Design for additive manufacturing today – benefitting from unprecedented geometrical freedom – isincreasingly exploiting means of structural optimization, including topology optimization, latticing andby taking inspiration from nature. This paper constitutes a case study, highlighting the added value andpotential of combining these structural design approaches in AM, particularly in terms ofmultifunctionality. A method to obtain bone-inspired structural-power composites, designed for fibre-reinforced additive manufacturing, with both high stiffness-to-weight ratio and ionic conductivity ispresented. For this purpose, a sandwich structure with reinforced shell (compact bone) and lattice core(spongy bone) filled with ionic liquid (bone marrow) is proposed. A finite element analysis andcalculations based on a resistance network model provided insight into the change and trade-off betweenmechanical and electrical performance with increasing shell thickness i.e. level of reinforcement.Investigations into fibre angle assignments following the central difference scheme and the medial axistransformation have shown comparable performance, providing ways of controlling and tailoringdeposition paths to best meet requirements associated with the manufacturing with short and continuousfibre-reinforcements. The model with continuous fibre-reinforcement has shown great potential forimproving the specific stiffness compared to the isotropic functional counterpart used as benchmark,while additionally providing the potential for energy storage, constituting a promising theoreticalapproach as to how AM can serve as means for lightweighting through functional integration. It wasconcluded, that in pursuit of improving the efficient material usage, tailored shell-infill designs shouldbe considered in the future.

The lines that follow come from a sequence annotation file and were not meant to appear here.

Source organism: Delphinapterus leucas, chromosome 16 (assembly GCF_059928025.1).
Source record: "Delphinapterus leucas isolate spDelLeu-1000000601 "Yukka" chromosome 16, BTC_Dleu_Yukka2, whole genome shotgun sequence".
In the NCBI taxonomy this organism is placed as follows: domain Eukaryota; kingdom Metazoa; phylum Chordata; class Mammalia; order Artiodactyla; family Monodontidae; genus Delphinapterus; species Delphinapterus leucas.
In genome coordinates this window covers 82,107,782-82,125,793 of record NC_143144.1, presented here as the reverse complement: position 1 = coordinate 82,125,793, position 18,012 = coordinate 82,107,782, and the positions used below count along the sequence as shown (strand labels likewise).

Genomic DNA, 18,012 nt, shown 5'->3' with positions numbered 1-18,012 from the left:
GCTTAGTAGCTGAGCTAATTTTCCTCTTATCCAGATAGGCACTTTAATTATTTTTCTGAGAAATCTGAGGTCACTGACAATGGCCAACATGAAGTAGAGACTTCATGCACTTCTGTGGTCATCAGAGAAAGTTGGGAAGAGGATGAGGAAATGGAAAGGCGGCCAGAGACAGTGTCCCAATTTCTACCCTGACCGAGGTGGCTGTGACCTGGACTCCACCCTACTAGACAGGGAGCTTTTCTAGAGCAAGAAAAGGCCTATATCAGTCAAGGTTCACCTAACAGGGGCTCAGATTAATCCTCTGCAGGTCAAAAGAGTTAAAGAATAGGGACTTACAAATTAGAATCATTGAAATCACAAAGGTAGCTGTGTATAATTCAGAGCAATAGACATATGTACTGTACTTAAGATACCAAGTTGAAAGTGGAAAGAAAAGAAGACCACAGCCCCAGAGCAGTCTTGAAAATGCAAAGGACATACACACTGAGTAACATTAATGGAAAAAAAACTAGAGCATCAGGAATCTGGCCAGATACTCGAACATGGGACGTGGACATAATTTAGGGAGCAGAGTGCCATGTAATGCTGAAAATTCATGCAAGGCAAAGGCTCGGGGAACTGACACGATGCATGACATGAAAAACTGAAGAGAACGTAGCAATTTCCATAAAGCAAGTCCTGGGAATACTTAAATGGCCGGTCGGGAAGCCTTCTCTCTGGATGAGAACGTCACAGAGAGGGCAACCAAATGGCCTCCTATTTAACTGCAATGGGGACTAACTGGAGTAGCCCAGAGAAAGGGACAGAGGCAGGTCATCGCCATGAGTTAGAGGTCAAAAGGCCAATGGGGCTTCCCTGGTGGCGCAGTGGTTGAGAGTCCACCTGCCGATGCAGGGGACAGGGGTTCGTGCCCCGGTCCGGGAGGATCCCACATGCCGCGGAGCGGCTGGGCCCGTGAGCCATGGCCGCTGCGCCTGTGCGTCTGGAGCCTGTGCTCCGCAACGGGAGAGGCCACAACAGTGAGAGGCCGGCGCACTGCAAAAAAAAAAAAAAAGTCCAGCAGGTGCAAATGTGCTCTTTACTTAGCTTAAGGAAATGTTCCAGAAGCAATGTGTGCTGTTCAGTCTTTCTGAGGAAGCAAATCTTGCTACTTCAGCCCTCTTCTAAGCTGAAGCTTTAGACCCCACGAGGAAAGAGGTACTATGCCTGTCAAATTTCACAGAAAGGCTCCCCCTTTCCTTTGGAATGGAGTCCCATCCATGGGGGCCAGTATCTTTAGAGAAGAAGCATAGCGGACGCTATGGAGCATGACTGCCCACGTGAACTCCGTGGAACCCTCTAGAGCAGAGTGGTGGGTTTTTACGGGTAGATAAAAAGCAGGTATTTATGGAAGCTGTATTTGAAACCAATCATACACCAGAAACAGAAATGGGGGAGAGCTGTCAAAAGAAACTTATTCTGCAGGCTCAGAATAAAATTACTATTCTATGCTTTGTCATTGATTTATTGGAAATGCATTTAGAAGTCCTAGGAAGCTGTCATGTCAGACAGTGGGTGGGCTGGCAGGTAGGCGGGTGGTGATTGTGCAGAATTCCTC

Conference paper